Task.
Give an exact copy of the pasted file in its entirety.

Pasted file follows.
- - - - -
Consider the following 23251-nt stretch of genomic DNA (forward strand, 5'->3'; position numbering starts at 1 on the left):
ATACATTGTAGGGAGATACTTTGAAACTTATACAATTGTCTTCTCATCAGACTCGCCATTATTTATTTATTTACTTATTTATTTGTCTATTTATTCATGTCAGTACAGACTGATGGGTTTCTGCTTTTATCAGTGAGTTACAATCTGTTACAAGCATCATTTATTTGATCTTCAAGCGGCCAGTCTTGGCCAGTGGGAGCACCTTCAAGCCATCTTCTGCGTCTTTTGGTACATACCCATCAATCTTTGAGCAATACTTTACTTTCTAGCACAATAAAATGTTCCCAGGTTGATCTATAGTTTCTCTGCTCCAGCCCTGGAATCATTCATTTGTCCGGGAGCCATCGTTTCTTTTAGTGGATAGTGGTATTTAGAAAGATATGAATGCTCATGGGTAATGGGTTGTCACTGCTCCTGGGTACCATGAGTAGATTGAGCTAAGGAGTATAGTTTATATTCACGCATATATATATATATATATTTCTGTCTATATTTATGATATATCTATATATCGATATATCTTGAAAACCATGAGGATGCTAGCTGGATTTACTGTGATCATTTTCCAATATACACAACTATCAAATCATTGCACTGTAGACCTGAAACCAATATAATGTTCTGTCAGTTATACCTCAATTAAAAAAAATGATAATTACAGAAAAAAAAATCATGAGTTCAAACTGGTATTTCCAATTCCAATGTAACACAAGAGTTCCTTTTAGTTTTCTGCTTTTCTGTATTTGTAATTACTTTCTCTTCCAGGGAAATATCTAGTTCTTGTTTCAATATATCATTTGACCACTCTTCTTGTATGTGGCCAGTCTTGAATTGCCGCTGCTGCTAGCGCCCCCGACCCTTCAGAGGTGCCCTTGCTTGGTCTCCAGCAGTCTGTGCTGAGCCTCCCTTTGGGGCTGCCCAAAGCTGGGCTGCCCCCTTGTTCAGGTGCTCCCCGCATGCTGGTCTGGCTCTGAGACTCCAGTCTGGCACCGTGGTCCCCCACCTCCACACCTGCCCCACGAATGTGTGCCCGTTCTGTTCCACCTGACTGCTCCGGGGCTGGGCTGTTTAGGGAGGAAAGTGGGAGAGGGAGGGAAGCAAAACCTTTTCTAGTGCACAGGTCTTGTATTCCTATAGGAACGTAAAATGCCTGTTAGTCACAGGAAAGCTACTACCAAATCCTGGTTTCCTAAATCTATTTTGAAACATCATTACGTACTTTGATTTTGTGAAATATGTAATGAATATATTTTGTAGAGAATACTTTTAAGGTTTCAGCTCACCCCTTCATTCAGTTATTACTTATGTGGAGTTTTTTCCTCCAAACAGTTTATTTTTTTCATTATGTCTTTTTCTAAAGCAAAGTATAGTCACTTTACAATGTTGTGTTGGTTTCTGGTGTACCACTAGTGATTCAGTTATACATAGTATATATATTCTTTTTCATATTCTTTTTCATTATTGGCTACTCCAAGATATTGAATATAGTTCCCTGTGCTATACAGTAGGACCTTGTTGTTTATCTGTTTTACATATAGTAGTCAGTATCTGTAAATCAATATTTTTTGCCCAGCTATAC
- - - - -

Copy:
Consider the following 23251-nt stretch of genomic DNA (forward strand, 5'->3'; position numbering starts at 1 on the left):
ATACATTGTAGGGAGATACTTTGAAACTTATACAATTGTCTTCTCATCAGACTCGCCATTATTTATTTATTTACTTATTTATTTGTCTATTTATTCATGTCAGTACAGACTGATGGGTTTCTGCTTTTATCAGTGAGTTACAATCTGTTACAAGCATCATTTATTTGATCTTCAAGCGGCCAGTCTTGGCCAGTGGGAGCACCTTCAAGCCATCTTCTGCGTCTTTTGGTACATACCCATCAATCTTTGAGCAATACTTTACTTTCTAGCACAATAAAATGTTCCCAGGTTGATCTATAGTTTCTCTGCTCCAGCCCTGGAATCATTCATTTGTCCGGGAGCCATCGTTTCTTTTAGTGGATAGTGGTATTTAGAAAGATATGAATGCTCATGGGTAATGGGTTGTCACTGCTCCTGGGTACCATGAGTAGATTGAGCTAAGGAGTATAGTTTATATTCACGCATATATATATATATATATTTCTGTCTATATTTATGATATATCTATATATCGATATATCTTGAAAACCATGAGGATGCTAGCTGGATTTACTGTGATCATTTTCCAATATACACAACTATCAAATCATTGCACTGTAGACCTGAAACCAATATAATGTTCTGTCAGTTATACCTCAATTAAAAAAAATGATAATTACAGAAAAAAAAATCATGAGTTCAAACTGGTATTTCCAATTCCAATGTAACACAAGAGTTCCTTTTAGTTTTCTGCTTTTCTGTATTTGTAATTACTTTCTCTTCCAGGGAAATATCTAGTTCTTGTTTCAATATATCATTTGACCACTCTTCTTGTATGTGGCCAGTCTTGAATTGCCGCTGCTGCTAGCGCCCCCGACCCTTCAGAGGTGCCCTTGCTTGGTCTCCAGCAGTCTGTGCTGAGCCTCCCTTTGGGGCTGCCCAAAGCTGGGCTGCCCCCTTGTTCAGGTGCTCCCCGCATGCTGGTCTGGCTCTGAGACTCCAGTCTGGCACCGTGGTCCCCCACCTCCACACCTGCCCCACGAATGTGTGCCCGTTCTGTTCCACCTGACTGCTCCGGGGCTGGGCTGTTTAGGGAGGAAAGTGGGAGAGGGAGGGAAGCAAAACCTTTTCTAGTGCACAGGTCTTGTATTCCTATAGGAACGTAAAATGCCTGTTAGTCACAGGAAAGCTACTACCAAATCCTGGTTTCCTAAATCTATTTTGAAACATCATTACGTACTTTGATTTTGTGAAATATGTAATGAATATATTTTGTAGAGAATACTTTTAAGGTTTCAGCTCACCCCTTCATTCAGTTATTACTTATGTGGAGTTTTTTCCTCCAAACAGTTTATTTTTTTCATTATGTCTTTTTCTAAAGCAAAGTATAGTCACTTTACAATGTTGTGTTGGTTTCTGGTGTACCACTAGTGATTCAGTTATACATAGTATATATATTCTTTTTCATATTCTTTTTCATTATTGGCTACTCCAAGATATTGAATATAGTTCCCTGTGCTATACAGTAGGACCTTGTTGTTTATCTGTTTTACATATAGTAGTCAGTATCTGTAAATCAATATTTTTTGCCCAGCTATAC